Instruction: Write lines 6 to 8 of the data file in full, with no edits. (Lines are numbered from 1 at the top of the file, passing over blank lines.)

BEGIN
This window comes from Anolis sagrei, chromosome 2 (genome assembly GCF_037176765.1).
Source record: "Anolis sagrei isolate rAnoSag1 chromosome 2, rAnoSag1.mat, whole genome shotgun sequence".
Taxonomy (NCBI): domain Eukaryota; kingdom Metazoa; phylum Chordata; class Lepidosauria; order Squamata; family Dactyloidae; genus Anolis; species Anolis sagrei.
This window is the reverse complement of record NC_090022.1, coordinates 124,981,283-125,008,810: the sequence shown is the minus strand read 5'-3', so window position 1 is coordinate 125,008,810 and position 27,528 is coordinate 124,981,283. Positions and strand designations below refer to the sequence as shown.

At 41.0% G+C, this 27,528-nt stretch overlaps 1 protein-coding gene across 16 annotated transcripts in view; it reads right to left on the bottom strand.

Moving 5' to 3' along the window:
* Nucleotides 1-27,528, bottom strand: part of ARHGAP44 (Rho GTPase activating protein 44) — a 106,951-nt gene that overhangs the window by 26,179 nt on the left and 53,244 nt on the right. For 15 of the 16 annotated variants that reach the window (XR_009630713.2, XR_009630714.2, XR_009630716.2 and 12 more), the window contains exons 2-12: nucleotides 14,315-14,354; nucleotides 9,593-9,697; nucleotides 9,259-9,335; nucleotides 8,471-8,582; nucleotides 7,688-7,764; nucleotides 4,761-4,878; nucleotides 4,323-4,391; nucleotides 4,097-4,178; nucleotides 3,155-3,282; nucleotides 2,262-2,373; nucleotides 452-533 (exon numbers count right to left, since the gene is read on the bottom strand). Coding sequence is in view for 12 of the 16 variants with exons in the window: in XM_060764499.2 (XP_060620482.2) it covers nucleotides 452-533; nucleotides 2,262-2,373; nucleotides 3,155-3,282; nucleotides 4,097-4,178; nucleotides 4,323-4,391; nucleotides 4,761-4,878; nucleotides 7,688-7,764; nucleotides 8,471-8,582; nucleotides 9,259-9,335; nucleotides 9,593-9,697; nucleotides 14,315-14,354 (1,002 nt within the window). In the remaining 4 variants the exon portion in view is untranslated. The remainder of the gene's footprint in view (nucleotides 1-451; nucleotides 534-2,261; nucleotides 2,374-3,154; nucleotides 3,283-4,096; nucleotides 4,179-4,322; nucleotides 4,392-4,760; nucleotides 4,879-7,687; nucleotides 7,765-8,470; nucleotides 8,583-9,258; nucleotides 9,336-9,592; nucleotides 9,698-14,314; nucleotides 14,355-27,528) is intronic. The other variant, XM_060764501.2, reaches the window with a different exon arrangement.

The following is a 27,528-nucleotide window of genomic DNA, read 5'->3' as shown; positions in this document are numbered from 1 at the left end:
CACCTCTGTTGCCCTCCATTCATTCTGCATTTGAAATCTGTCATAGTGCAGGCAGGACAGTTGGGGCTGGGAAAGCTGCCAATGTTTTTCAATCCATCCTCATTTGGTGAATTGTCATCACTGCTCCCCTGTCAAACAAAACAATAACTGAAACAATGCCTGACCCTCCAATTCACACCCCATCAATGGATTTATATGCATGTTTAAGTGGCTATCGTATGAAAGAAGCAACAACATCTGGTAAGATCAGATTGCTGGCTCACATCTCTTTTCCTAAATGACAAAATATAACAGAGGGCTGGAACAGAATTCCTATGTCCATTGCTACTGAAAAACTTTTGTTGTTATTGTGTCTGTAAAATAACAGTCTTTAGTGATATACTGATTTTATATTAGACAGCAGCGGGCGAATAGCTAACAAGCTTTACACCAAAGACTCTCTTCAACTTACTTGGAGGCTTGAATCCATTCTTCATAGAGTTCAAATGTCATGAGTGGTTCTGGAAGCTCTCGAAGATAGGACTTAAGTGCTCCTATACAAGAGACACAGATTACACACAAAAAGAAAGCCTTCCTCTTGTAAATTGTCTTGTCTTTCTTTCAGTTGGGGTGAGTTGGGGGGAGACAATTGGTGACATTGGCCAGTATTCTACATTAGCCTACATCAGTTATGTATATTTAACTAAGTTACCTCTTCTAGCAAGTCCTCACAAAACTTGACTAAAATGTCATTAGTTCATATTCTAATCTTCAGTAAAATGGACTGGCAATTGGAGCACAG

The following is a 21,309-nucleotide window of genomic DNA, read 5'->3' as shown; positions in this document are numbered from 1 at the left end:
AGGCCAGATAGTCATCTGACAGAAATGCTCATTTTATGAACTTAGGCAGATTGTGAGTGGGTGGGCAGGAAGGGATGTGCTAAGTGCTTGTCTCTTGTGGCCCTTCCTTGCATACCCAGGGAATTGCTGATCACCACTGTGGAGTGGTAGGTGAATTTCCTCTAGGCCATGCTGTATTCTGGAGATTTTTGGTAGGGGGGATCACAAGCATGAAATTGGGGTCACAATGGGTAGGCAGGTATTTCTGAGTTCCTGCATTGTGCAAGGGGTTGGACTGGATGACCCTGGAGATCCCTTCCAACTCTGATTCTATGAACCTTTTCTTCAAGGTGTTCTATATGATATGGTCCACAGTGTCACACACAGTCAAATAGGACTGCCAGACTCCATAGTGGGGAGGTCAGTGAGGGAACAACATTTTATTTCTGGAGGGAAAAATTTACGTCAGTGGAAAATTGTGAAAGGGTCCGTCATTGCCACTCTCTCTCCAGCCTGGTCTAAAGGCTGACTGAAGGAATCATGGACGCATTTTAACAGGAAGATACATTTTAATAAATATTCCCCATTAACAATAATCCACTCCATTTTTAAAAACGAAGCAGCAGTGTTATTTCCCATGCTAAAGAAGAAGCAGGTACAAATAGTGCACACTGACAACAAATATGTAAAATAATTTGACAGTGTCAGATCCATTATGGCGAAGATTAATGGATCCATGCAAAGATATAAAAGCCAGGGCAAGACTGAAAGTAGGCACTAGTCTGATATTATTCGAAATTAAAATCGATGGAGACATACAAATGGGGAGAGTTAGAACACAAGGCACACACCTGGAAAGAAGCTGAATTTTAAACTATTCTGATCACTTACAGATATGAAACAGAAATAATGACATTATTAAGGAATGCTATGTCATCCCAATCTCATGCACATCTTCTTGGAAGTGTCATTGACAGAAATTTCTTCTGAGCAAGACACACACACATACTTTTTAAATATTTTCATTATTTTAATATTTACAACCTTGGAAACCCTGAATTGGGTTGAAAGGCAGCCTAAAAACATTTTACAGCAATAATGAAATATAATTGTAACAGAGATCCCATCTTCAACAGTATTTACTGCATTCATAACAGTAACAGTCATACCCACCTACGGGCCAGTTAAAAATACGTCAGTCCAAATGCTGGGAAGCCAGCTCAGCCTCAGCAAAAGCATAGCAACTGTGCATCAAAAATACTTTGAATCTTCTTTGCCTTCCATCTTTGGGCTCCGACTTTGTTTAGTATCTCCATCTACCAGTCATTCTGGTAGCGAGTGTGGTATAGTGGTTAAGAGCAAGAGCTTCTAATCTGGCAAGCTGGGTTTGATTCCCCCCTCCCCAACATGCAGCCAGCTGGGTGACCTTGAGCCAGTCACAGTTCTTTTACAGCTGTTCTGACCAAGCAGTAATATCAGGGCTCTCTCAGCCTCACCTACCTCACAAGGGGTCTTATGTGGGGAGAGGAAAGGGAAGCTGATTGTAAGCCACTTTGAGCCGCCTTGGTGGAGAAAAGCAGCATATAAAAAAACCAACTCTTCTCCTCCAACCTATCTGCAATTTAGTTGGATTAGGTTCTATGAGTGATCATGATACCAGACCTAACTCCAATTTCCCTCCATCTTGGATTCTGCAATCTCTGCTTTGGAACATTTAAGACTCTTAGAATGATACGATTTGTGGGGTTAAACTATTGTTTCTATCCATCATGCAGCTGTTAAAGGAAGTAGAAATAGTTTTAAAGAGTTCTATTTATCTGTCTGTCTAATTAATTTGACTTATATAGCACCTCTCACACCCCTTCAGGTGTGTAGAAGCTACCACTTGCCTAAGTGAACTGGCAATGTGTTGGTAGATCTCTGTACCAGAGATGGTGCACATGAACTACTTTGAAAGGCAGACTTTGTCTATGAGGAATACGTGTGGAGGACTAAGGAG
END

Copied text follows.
Moving 5' to 3' along the window:
* Nucleotides 1-27,528, bottom strand: part of ARHGAP44 (Rho GTPase activating protein 44) — a 106,951-nt gene that overhangs the window by 26,179 nt on the left and 53,244 nt on the right. For 15 of the 16 annotated variants that reach the window (XR_009630713.2, XR_009630714.2, XR_009630716.2 and 12 more), the window contains exons 2-12: nucleotides 14,315-14,354; nucleotides 9,593-9,697; nucleotides 9,259-9,335; nucleotides 8,471-8,582; nucleotides 7,688-7,764; nucleotides 4,761-4,878; nucleotides 4,323-4,391; nucleotides 4,097-4,178; nucleotides 3,155-3,282; nucleotides 2,262-2,373; nucleotides 452-533 (exon numbers count right to left, since the gene is read on the bottom strand). Coding sequence is in view for 12 of the 16 variants with exons in the window: in XM_060764499.2 (XP_060620482.2) it covers nucleotides 452-533; nucleotides 2,262-2,373; nucleotides 3,155-3,282; nucleotides 4,097-4,178; nucleotides 4,323-4,391; nucleotides 4,761-4,878; nucleotides 7,688-7,764; nucleotides 8,471-8,582; nucleotides 9,259-9,335; nucleotides 9,593-9,697; nucleotides 14,315-14,354 (1,002 nt within the window). In the remaining 4 variants the exon portion in view is untranslated. The remainder of the gene's footprint in view (nucleotides 1-451; nucleotides 534-2,261; nucleotides 2,374-3,154; nucleotides 3,283-4,096; nucleotides 4,179-4,322; nucleotides 4,392-4,760; nucleotides 4,879-7,687; nucleotides 7,765-8,470; nucleotides 8,583-9,258; nucleotides 9,336-9,592; nucleotides 9,698-14,314; nucleotides 14,355-27,528) is intronic. The other variant, XM_060764501.2, reaches the window with a different exon arrangement.

The following is a 27,528-nucleotide window of genomic DNA, read 5'->3' as shown; positions in this document are numbered from 1 at the left end: